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Whatever the Weather: A Guide to Resilient Design

We’ve been feeling the effects of climate change a lot lately—drought in California, record highs of up to 120 degrees Fahrenheit in Arizona, hurricanes and superstorms—to name just a few. Atmospheric scientists now say the carbon dioxide levels may have permanently surpassed 400 ppm. It’s safe to say this bad weather is probably only going to get worse.

With this in mind, the American Society of Landscape Architects (ASLA) recently released a guide on resilient design, aimed at helping communities better weather these events, and rebuild quicker when destruction does happen. To quote from the press release, it “includes numerous case studies and resources demonstrating multi-benefit systems as well as the small-scale solutions that fit within those. The guide also explains landscape architects’ role in the planning and design teams helping to make communities more resilient.”

Ultimately, the guide emphasizes that “working with nature, instead of in opposition to it” is the way forward. Much of our current large-scale infrastructure (think walls, dams, and sewers) is ill-equipped to handle today’s extreme weather, and is only becoming more expensive to build and maintain. Resilient landscape planning offers ways to mitigate these threats in a multi-faceted way as opposed to the traditional single-solution approach which, when it fails, offers no backup.

The guide is organized around six types of natural disasters. Each section discusses how resilient design can be used, outlines some co-benefits (part of the strength of these techniques comes from the fact that many play more than one role, or can have more than one impact), and details more specifically how landscape planning can be used in implementing a design. This portion of the guide is fairly brief, but is bolstered by a number of case studies and other resources.

Resilient planning to support biodiversity emphasizes the important role that varied species—both flora and fauna—play within an ecosystem by enhancing the services that it provides. Some possible approaches include habitat restoration, planting with biodiversity in mind, and building wildlife corridors.

Planning for drought takes a number of different approaches, from utilizing gray water for watering lawns, to landscaping with drought resistant plants, to designing to best capture and direct precious water resources.

Design approaches to dealing with extreme heat mostly center around vegetation; planting and maintaining a tree canopy, and increasing green wherever else possible, such as green roofs and alleys.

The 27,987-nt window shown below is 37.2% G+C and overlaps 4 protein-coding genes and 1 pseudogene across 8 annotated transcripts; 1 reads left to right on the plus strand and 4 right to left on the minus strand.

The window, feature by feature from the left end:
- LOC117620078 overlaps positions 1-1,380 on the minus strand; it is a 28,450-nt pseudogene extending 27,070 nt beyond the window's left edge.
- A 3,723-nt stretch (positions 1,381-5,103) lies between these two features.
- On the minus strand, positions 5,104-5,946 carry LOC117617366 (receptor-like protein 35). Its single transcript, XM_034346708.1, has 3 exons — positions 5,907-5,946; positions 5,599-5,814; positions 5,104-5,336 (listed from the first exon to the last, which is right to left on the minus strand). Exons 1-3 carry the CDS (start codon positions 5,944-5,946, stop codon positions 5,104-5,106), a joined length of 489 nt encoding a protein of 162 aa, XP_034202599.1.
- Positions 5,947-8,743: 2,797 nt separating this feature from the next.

nyc-green-roofs

Before (2007) and after (2013) comparison of a NYC Parks Green Roofs Project. (Credit: NYC Parks Green Roofs)

Fires are a significant threat and are perhaps the most difficult to plan for out of all of the disasters discussed. Planting fire-resistant vegetation can help, and landscape design can be used to create “defensible spaces” to help slow or stop a spreading fire.

Resilient design offers a few approaches to planning for flooding, including preserving riparian areas and ecosystems to act as buffers or channels, and designing parks and other green space to capture, hold, and filter water.

Cromwell Park

Cromwell Park in Shoreline, WA can hold an acre-foot of water (almost 435,000 gallons), enough to eliminate the neighborhood flooding problem. (Credit: City of Shoreline)

Proper design and planning is key to preventing landslides. Working with the natural contours of the land, utilizing vegetation and root systems to combat erosion, and carefully selecting or even strengthening the soil can all help lessen this threat.

The resources offered range from federal research and guides (such as from EPA and NOAA), to interviews with experts in each topic, to National Geographic articles. Perhaps even more useful are the case studies, which include everything from site-specific project pages to city-wide master plans. ASLA has created a guide that has a lot to offer in the way of inspiration and direction for those looking for ways to start planning for the future.

Making Benches Work

This article has been adapted from the September 2016 issue of Parks & Recreation Magazine, the official publication of the National Recreation and Park Association. Through its pursuit of key issues, trends, and personalities, the magazine advances American parks, recreation, and conservation efforts. You can read the full-length article here.